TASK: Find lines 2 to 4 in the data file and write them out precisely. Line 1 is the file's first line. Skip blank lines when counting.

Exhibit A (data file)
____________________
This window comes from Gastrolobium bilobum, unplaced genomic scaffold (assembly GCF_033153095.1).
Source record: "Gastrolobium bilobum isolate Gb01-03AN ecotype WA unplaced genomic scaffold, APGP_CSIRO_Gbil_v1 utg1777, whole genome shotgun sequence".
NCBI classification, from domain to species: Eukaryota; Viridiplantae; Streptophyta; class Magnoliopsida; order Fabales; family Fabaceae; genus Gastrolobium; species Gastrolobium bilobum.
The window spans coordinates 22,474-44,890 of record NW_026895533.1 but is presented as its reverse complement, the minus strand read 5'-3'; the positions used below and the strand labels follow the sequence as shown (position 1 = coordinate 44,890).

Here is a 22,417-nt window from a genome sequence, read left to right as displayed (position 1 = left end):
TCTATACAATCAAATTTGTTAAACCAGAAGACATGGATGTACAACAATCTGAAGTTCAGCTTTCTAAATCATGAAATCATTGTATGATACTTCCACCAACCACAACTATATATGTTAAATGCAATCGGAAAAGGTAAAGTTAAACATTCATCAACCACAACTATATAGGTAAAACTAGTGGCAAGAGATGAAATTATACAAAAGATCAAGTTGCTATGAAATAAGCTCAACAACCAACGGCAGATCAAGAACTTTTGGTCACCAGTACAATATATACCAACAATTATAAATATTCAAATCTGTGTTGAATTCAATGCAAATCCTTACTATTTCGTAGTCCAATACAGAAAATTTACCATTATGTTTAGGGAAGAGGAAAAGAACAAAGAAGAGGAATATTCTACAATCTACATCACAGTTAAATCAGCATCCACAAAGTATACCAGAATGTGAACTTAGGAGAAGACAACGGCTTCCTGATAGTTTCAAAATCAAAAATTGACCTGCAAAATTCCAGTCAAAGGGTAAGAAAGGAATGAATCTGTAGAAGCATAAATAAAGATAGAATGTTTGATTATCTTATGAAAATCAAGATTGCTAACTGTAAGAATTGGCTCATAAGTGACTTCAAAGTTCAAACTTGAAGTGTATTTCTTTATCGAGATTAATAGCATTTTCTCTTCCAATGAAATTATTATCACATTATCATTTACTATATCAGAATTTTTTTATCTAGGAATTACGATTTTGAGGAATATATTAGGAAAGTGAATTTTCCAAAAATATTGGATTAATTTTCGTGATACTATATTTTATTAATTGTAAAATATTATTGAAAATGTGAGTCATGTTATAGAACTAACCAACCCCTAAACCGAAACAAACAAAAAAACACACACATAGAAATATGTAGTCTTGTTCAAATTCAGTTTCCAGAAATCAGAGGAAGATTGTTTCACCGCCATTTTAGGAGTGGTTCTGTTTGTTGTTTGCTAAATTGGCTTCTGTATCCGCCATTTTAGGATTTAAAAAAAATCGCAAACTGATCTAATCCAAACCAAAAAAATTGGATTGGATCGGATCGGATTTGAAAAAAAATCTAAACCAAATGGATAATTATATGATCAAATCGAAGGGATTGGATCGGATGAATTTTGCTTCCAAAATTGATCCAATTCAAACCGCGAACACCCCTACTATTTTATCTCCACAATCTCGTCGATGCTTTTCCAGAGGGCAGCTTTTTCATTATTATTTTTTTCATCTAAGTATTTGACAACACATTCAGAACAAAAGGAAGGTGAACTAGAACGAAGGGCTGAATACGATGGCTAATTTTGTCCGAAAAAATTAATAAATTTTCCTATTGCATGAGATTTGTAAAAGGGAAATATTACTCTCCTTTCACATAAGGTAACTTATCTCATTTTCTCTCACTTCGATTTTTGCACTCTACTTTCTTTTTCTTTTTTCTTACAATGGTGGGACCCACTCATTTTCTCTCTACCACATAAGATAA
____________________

Source record: "Gastrolobium bilobum isolate Gb01-03AN ecotype WA unplaced genomic scaffold, APGP_CSIRO_Gbil_v1 utg1777, whole genome shotgun sequence".
NCBI classification, from domain to species: Eukaryota; Viridiplantae; Streptophyta; class Magnoliopsida; order Fabales; family Fabaceae; genus Gastrolobium; species Gastrolobium bilobum.
The window spans coordinates 22,474-44,890 of record NW_026895533.1 but is presented as its reverse complement, the minus strand read 5'-3'; the positions used below and the strand labels follow the sequence as shown (position 1 = coordinate 44,890).